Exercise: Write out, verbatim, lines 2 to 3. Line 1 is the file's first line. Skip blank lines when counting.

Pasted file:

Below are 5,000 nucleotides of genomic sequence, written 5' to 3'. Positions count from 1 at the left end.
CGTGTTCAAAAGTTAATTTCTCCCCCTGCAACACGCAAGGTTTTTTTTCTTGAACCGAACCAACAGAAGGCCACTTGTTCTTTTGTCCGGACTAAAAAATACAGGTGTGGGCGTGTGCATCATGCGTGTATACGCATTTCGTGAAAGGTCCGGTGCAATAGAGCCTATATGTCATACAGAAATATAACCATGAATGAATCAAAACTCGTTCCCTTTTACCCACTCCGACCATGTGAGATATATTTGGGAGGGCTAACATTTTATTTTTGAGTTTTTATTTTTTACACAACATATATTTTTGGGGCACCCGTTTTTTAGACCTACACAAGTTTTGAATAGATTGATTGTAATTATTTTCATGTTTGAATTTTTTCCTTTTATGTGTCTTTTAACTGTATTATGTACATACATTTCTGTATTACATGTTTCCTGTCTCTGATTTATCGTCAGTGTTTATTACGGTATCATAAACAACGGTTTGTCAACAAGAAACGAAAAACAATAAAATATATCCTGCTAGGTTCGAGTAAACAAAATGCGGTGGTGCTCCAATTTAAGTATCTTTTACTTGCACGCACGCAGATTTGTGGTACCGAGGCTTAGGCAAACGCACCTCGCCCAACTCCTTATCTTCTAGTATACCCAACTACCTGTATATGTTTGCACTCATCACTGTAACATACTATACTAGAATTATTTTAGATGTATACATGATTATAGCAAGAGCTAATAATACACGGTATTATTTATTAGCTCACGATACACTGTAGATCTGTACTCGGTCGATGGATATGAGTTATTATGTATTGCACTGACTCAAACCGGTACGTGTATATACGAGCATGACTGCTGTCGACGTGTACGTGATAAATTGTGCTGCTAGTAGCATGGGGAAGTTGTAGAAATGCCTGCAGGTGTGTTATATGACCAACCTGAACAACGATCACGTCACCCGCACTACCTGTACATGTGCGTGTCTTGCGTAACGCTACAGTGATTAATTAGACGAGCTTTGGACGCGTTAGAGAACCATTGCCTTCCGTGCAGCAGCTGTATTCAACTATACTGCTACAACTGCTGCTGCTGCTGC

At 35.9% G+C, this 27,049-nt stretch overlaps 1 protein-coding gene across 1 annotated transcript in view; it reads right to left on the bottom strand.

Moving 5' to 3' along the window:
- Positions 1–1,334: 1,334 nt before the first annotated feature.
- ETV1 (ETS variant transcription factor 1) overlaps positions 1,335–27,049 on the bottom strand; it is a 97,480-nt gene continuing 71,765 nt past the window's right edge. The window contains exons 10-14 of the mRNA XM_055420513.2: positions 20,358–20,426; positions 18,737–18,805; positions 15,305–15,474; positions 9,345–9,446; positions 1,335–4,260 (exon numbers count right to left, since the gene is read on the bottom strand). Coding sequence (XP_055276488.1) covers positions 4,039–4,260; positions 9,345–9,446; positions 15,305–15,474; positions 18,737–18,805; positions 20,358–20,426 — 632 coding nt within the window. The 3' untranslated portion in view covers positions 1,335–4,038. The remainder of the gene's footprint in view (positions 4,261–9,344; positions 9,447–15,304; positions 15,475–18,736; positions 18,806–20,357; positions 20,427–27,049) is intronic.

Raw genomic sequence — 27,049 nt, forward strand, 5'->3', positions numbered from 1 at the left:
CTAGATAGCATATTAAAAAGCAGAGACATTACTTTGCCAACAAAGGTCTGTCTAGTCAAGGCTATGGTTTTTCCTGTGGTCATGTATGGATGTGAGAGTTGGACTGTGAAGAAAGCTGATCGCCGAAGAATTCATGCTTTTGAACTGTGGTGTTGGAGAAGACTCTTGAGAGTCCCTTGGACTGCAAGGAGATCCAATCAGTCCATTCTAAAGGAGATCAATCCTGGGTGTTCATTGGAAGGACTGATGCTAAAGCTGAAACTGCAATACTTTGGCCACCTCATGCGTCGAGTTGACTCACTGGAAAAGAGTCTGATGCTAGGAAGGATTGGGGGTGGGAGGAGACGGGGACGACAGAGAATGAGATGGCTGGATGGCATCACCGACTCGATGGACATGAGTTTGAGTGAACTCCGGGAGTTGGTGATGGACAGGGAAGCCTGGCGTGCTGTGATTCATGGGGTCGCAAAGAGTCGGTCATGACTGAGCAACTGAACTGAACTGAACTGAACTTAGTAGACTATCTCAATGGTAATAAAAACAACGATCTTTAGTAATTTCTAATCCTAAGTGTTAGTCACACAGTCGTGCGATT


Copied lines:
CGTGTTCAAAAGTTAATTTCTCCCCCTGCAACACGCAAGGTTTTTTTTCTTGAACCGAACCAACAGAAGGCCACTTGTTCTTTTGTCCGGACTAAAAAATACAGGTGTGGGCGTGTGCATCATGCGTGTATACGCATTTCGTGAAAGGTCCGGTGCAATAGAGCCTATATGTCATACAGAAATATAACCATGAATGAATCAAAACTCGTTCCCTTTTACCCACTCCGACCATGTGAGATATATTTGGGAGGGCTAACATTTTATTTTTGAGTTTTTATTTTTTACACAACATATATTTTTGGGGCACCCGTTTTTTAGACCTACACAAGTTTTGAATAGATTGATTGTAATTATTTTCATGTTTGAATTTTTTCCTTTTATGTGTCTTTTAACTGTATTATGTACATACATTTCTGTATTACATGTTTCCTGTCTCTGATTTATCGTCAGTGTTTATTACGGTATCATAAACAACGGTTTGTCAACAAGAAACGAAAAACAATAAAATATATCCTGCTAGGTTCGAGTAAACAAAATGCGGTGGTGCTCCAATTTAAGTATCTTTTACTTGCACGCACGCAGATTTGTGGTACCGAGGCTTAGGCAAACGCACCTCGCCCAACTCCTTATCTTCTAGTATACCCAACTACCTGTATATGTTTGCACTCATCACTGTAACATACTATACTAGAATTATTTTAGATGTATACATGATTATAGCAAGAGCTAATAATACACGGTATTATTTATTAGCTCACGATACACTGTAGATCTGTACTCGGTCGATGGATATGAGTTATTATGTATTGCACTGACTCAAACCGGTACGTGTATATACGAGCATGACTGCTGTCGACGTGTACGTGATAAATTGTGCTGCTAGTAGCATGGGGAAGTTGTAGAAATGCCTGCAGGTGTGTTATATGACCAACCTGAACAACGATCACGTCACCCGCACTACCTGTACATGTGCGTGTCTTGCGTAACGCTACAGTGATTAATTAGACGAGCTTTGGACGCGTTAGAGAACCATTGCCTTCCGTGCAGCAGCTGTATTCAACTATACTGCTACAACTGCTGCTGCTGCTGC

At 35.9% G+C, this 27,049-nt stretch overlaps 1 protein-coding gene across 1 annotated transcript in view; it reads right to left on the bottom strand.